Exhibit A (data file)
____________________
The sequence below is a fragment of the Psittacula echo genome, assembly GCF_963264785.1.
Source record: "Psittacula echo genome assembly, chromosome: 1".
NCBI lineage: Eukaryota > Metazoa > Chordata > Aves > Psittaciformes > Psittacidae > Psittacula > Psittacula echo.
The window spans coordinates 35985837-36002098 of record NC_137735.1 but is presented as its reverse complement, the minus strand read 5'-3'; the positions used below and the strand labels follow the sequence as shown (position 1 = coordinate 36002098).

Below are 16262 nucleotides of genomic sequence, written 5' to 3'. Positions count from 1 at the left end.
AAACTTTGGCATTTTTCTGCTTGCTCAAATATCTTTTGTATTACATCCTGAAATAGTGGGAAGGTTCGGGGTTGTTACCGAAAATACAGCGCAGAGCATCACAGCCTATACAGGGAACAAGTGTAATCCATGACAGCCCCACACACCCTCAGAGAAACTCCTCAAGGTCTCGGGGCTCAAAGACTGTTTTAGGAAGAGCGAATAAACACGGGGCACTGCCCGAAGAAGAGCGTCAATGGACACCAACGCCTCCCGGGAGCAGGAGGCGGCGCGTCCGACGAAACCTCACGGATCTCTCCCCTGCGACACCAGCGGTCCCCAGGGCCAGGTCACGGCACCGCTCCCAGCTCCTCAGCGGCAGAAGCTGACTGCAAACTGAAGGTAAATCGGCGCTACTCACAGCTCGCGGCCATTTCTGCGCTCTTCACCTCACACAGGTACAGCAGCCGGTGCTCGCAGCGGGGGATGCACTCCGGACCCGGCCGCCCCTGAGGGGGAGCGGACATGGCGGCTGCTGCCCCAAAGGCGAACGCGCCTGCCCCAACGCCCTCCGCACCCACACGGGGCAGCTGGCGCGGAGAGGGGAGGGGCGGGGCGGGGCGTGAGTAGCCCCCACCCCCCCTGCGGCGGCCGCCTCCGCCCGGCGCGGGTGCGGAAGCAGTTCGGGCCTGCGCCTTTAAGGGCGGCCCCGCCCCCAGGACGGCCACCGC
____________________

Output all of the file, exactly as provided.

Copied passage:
The sequence below is a fragment of the Psittacula echo genome, assembly GCF_963264785.1.
Source record: "Psittacula echo genome assembly, chromosome: 1".
NCBI lineage: Eukaryota > Metazoa > Chordata > Aves > Psittaciformes > Psittacidae > Psittacula > Psittacula echo.
The window spans coordinates 35985837-36002098 of record NC_137735.1 but is presented as its reverse complement, the minus strand read 5'-3'; the positions used below and the strand labels follow the sequence as shown (position 1 = coordinate 36002098).

Below are 16262 nucleotides of genomic sequence, written 5' to 3'. Positions count from 1 at the left end.
AAACTTTGGCATTTTTCTGCTTGCTCAAATATCTTTTGTATTACATCCTGAAATAGTGGGAAGGTTCGGGGTTGTTACCGAAAATACAGCGCAGAGCATCACAGCCTATACAGGGAACAAGTGTAATCCATGACAGCCCCACACACCCTCAGAGAAACTCCTCAAGGTCTCGGGGCTCAAAGACTGTTTTAGGAAGAGCGAATAAACACGGGGCACTGCCCGAAGAAGAGCGTCAATGGACACCAACGCCTCCCGGGAGCAGGAGGCGGCGCGTCCGACGAAACCTCACGGATCTCTCCCCTGCGACACCAGCGGTCCCCAGGGCCAGGTCACGGCACCGCTCCCAGCTCCTCAGCGGCAGAAGCTGACTGCAAACTGAAGGTAAATCGGCGCTACTCACAGCTCGCGGCCATTTCTGCGCTCTTCACCTCACACAGGTACAGCAGCCGGTGCTCGCAGCGGGGGATGCACTCCGGACCCGGCCGCCCCTGAGGGGGAGCGGACATGGCGGCTGCTGCCCCAAAGGCGAACGCGCCTGCCCCAACGCCCTCCGCACCCACACGGGGCAGCTGGCGCGGAGAGGGGAGGGGCGGGGCGGGGCGTGAGTAGCCCCCACCCCCCCTGCGGCGGCCGCCTCCGCCCGGCGCGGGTGCGGAAGCAGTTCGGGCCTGCGCCTTTAAGGGCGGCCCCGCCCCCAGGACGGCCACCGC